Sir, – I see Jim Crumley has returned to the subject of wolves and why rural Scotland would be a better place if they were once again roaming the landscape. I do not share his enthusiasm.
These schemes to re-introduce animals which have not formed part of Scotland’s fauna for generations may be well intentioned. The drawback is that they never take account of the realities of Scotland as it is now, and hark back to the Scotland that existed when these animals were part of the rural ecology. That Scotland has long since disappeared.
We have already seen what can happen when wild animals get loose from the areas that they were intended to be contained in.
We need look no further that the Tayside beavers. The Strathmore landscape is the result of generations of careful husbandry, planning, and the investment of much time and effort.
These animals are destroying all of that almost overnight. If anyone has any doubts about what the future may hold for the beaver-affected areas, a glance at Argentina, where a massive cull of man-introduced beavers is under way, will provide the answer.
Anyone who thinks that wolves and lynx could be re-introduced in to Scotland’s landscape and then confined to certain areas is deluding themselves. It is equally oversimplistic to think that the predators will play the game and concentrate on keeping deer numbers down.
They will take whatever is easiest and that is not the deer.
They are more likely to go for the hill farmer’s sheep, which can’t run away and can’t fight them off.
44 Viewforth Place,
We have means to end poverty
Sir, – I was surprised by the Rev Dr John Cameron’s letter expressing the view that sloth and ignorance are at the root of poverty.
In relation to sloth, rather than adopting what would seem to be a judgmental attitude to poverty, might it be worth considering that the cause of sloth is a feeling of hopelessness in a competitive society where people’s potential may be disregarded and opportunities for employment limited?
Certainly a hand up is needed and could best be effected at government level by providing meaningful employment for a living wage for all who are fit to work and realistic benefits for those, who by nature of a physical or mental disability are not.
In the meantime, the foodbanks offer support, distributing nutritious food (albeit tinned) to those most in need.
Perth bridge needs painting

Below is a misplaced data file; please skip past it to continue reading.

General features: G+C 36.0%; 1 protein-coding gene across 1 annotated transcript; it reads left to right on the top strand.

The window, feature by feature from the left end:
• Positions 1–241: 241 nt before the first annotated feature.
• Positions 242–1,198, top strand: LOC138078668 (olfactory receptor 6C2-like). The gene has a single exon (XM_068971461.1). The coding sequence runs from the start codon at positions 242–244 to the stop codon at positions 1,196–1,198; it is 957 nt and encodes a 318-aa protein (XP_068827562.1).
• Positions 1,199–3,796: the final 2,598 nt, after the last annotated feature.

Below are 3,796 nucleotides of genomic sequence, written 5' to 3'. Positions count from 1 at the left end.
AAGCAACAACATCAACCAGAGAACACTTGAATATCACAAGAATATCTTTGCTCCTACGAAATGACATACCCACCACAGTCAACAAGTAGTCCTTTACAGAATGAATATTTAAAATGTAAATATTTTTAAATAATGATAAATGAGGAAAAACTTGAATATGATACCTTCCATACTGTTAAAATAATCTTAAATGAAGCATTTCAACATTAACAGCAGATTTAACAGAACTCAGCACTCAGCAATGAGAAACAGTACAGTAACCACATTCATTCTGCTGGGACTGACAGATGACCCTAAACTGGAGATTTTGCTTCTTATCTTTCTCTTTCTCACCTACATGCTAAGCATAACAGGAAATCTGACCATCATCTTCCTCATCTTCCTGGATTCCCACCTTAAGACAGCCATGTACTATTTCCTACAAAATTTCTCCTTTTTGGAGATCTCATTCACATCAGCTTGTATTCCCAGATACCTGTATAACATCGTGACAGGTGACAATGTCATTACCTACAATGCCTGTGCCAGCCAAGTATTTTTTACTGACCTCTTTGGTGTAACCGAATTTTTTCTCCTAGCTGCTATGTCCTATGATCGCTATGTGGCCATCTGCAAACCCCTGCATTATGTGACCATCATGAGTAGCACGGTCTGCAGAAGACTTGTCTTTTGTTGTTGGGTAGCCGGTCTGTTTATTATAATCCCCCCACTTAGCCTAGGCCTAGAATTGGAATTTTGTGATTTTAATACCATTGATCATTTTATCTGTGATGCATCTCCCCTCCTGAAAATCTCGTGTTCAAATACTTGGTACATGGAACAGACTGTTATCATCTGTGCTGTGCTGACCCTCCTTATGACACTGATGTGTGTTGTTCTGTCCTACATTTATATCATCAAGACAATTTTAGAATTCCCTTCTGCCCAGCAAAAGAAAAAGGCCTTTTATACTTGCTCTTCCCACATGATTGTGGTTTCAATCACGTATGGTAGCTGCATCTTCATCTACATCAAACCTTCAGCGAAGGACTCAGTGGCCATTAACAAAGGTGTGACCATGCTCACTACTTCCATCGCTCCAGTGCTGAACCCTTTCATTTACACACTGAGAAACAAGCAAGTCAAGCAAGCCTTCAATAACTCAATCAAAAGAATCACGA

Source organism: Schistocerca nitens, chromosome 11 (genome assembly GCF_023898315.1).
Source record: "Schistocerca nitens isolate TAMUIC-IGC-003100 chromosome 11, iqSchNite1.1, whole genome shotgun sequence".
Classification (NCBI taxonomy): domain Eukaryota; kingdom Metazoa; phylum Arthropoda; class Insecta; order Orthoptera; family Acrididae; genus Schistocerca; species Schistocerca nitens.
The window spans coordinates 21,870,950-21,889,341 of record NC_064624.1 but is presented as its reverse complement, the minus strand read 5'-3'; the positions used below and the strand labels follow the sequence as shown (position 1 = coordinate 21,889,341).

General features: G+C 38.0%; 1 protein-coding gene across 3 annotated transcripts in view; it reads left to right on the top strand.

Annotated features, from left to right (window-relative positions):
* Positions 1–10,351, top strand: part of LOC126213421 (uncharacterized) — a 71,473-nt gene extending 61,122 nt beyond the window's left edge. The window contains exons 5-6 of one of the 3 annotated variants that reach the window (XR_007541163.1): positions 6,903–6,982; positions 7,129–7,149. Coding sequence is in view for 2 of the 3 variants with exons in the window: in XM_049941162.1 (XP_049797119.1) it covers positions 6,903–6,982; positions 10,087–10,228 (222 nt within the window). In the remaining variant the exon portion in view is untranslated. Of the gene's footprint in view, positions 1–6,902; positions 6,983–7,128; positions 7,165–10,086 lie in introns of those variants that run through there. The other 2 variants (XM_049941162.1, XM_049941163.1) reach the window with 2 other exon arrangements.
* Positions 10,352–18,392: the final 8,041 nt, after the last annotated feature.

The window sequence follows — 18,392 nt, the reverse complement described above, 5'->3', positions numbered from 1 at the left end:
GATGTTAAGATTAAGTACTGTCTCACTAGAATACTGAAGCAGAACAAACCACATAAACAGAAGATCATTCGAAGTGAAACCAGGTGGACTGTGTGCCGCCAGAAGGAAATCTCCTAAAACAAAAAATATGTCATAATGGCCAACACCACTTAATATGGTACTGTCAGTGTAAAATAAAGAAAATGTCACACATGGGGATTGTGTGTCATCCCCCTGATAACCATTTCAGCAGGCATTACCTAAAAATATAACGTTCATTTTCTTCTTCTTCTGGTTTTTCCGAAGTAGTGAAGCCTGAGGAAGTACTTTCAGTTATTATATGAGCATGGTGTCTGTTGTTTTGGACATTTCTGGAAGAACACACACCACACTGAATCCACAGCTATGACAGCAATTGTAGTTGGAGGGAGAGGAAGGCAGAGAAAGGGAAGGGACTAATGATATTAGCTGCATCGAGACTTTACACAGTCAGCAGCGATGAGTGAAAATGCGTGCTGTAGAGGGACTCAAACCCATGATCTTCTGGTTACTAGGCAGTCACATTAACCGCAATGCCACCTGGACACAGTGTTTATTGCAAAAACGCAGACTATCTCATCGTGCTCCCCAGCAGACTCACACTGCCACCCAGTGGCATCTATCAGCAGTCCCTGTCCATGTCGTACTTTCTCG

Sir, – I have always been a great admirer of the work that is put into Perth in Bloom. Not so good at the moment is the disgraceful display of weeds at the Charlotte Street end of Smeaton Bridge. At the same time, the bridge could do with some paint. City of Culture? I have my doubts.
8L Tulloch Road,
Why ditch Labour Party?
Sir, – The big news from the council elections was the long-standing Labour supporters who chose to vote Conservative this time.
I understand and respect the views of those who wish to stay within the United Kingdom, even though it will inevitably continue to damage the economy and the environment here in Scotland. What I fail to comprehend is how a previous Labour supporter can choose to vote for the party that is destroying the NHS and dismantling the welfare state.
Do they no longer care about workers’ rights?
Are they now content that the sick and the poor are to be treated with cruel indifference?
If you are one of these voters, I would love to hear from you as to why you have turned your back on everything the Labour Party used to stand for.
Election test for nationalists
Sir, – The general election result will be a test of demand for independence. But on what measure? Seats, or popular vote?
The SNP only talk about the seat count, but the real test is the total number of votes cast for them across the country because this is how a second referendum will be decided.
In addition, the council elections show voting has polarised along constitutional lines. Those who voted No will not vote SNP, virtually no Yes voters will vote Labour, Liberal Democrat or Conservative, and many SNP voters will be in the “now is not the time” camp. So the issues are very similar.
In 2010, the SNP got 38% of the popular vote, in 2015 it was 50% and at last week’s council elections it was down to around 35%.
Even the most optimistic SNP strategist will know that, irrespective of how many seats they win, anything less than a 40% share of the total number of votes will mean game over for independence.
1 Willow Row,
Sir, – In his letter (May 6) Rev Dr John Cameron states that, where poverty is defined as having less than 60% of median income, it is a “mathematical certainty” that there will always be people defined as poor.
While using this definition may result in the probability, perhaps the high probability of there always being people defined as poor, there is no certainty that this will occur and, even more clearly, no mathematical certainty.
What Dr Cameron has written is simply wrong.
20 Baledmund Road,
Remain true to socialism
Sir, – For as long as I can remember, the people of Scotland have been a socialist-minded people.
There has recently been an alarming rise in right-wing propaganda which seems to have influenced voters against the Labour Party and Jeremy Corbyn.
I must remind the Scottish people that his ideas are the same as the ideas of the great socialist thinkers of the past generations.
Zero-hours contracts and foodbanks were never in their thoughts but today they are readily accepted.
Think again at next month’s general election please.
93 Whyterose Terrace,
We will miss duke’s quips
Sir, – I will miss the quotable Prince Philip and his iconic question to a Scottish driving instructor: “How do you keep the natives off the booze long enough to get them through the test?”
Rev Dr John Cameron.
10 Howard Place,